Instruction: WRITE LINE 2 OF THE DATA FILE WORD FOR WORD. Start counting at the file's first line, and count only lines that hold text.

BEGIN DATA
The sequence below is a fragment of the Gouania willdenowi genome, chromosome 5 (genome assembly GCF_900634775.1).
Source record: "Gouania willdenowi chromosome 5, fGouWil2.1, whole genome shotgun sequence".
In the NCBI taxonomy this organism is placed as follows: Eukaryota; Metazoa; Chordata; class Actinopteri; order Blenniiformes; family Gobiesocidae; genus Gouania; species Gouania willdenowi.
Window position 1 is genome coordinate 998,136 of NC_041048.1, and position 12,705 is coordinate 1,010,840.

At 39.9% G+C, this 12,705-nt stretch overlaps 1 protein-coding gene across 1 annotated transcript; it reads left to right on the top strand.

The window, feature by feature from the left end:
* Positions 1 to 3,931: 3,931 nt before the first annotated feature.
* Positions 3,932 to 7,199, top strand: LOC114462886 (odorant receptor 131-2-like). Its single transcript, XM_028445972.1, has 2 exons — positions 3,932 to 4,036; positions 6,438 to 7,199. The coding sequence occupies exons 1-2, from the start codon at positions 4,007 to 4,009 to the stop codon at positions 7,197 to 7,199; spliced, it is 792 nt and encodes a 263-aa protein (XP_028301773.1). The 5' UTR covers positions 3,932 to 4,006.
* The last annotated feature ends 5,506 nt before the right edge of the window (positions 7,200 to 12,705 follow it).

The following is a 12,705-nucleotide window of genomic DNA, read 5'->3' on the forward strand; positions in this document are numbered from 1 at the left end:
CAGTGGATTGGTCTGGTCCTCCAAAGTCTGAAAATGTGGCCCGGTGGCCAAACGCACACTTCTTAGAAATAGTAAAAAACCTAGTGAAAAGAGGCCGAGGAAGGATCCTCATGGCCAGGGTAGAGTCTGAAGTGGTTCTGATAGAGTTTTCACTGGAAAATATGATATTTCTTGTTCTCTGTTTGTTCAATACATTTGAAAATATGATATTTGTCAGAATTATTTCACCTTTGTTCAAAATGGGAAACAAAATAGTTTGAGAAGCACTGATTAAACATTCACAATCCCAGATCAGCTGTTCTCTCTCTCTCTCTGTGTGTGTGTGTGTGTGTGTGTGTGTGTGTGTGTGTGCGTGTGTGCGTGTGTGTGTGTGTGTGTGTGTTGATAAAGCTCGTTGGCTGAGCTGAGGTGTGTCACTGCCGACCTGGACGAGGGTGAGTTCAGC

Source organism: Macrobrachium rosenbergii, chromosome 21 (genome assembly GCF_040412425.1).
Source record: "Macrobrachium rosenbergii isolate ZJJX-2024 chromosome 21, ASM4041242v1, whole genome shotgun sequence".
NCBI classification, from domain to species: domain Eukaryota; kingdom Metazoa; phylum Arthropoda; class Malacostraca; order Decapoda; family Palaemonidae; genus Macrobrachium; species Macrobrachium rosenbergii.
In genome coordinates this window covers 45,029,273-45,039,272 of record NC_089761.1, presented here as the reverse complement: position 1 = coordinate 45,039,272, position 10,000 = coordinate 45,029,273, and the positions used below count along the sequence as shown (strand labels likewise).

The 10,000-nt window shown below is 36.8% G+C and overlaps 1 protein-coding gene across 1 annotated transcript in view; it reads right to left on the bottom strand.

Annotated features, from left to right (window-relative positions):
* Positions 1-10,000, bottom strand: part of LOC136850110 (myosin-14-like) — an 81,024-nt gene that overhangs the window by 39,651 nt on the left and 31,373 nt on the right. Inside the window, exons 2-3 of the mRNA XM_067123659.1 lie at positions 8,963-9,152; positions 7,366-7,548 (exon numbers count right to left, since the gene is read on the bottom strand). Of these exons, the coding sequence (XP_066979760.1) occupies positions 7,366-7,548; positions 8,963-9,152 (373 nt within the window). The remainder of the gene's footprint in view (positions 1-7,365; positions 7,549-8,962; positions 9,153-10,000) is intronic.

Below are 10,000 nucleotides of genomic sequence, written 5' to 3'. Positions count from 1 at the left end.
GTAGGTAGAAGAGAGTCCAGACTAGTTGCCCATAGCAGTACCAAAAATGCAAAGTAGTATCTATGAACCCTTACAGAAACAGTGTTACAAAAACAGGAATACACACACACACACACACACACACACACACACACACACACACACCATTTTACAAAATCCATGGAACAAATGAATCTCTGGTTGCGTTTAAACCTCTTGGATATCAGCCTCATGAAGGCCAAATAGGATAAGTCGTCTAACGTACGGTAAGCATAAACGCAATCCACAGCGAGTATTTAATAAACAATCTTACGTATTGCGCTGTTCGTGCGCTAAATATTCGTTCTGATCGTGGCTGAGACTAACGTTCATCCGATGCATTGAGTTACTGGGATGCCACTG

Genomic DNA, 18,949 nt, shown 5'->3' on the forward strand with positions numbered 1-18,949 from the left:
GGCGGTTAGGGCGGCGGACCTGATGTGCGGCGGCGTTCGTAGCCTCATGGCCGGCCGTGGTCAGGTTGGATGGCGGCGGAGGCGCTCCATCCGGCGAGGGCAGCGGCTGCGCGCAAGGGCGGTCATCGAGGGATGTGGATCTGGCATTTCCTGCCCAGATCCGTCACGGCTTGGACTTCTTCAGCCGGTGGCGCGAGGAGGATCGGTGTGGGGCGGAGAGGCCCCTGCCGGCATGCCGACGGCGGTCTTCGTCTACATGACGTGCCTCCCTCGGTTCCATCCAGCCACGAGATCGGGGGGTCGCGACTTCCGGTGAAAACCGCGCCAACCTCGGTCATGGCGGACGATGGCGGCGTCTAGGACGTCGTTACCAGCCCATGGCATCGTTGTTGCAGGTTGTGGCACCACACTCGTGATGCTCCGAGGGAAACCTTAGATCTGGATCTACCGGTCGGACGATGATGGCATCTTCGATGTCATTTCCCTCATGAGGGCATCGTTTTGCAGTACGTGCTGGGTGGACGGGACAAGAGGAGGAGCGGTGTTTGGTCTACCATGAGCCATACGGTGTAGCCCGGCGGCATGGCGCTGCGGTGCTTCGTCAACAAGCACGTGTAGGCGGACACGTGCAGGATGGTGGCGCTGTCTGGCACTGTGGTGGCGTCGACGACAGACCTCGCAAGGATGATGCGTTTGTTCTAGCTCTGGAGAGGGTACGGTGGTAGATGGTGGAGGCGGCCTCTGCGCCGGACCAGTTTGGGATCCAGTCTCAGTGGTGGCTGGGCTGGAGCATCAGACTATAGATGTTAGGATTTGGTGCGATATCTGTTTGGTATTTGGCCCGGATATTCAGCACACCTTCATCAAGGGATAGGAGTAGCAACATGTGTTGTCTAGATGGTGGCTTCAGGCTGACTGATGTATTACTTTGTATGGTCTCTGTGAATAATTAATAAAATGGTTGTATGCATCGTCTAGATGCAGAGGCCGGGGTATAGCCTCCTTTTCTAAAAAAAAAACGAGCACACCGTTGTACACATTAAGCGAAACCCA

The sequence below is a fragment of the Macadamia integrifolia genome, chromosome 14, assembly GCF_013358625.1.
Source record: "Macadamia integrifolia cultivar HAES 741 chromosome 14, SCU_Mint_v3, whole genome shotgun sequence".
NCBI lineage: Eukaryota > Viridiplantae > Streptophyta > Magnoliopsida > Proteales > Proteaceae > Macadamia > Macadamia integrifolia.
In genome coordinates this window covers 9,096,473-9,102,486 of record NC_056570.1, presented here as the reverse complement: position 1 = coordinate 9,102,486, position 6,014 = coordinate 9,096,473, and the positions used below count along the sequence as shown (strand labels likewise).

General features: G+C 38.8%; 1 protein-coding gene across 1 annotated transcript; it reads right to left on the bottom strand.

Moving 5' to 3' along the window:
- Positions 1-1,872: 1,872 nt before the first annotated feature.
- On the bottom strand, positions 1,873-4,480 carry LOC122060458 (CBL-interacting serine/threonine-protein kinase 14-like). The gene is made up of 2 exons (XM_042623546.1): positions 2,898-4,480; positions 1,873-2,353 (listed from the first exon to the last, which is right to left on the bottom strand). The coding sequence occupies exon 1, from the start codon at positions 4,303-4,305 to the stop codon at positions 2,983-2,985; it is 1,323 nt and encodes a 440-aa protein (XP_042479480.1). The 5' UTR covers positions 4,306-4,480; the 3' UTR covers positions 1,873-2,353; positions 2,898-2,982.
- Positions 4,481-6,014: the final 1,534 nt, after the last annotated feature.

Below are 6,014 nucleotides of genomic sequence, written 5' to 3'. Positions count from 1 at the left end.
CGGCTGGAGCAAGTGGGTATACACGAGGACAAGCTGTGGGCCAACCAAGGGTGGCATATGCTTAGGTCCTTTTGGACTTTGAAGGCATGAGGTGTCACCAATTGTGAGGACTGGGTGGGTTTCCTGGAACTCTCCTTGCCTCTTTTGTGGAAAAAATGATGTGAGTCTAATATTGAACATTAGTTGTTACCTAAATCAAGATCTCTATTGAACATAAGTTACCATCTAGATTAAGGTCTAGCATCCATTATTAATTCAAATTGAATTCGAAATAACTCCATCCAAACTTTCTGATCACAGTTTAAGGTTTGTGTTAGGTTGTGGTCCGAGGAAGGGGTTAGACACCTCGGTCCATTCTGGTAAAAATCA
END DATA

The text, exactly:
Source record: "Gouania willdenowi chromosome 5, fGouWil2.1, whole genome shotgun sequence".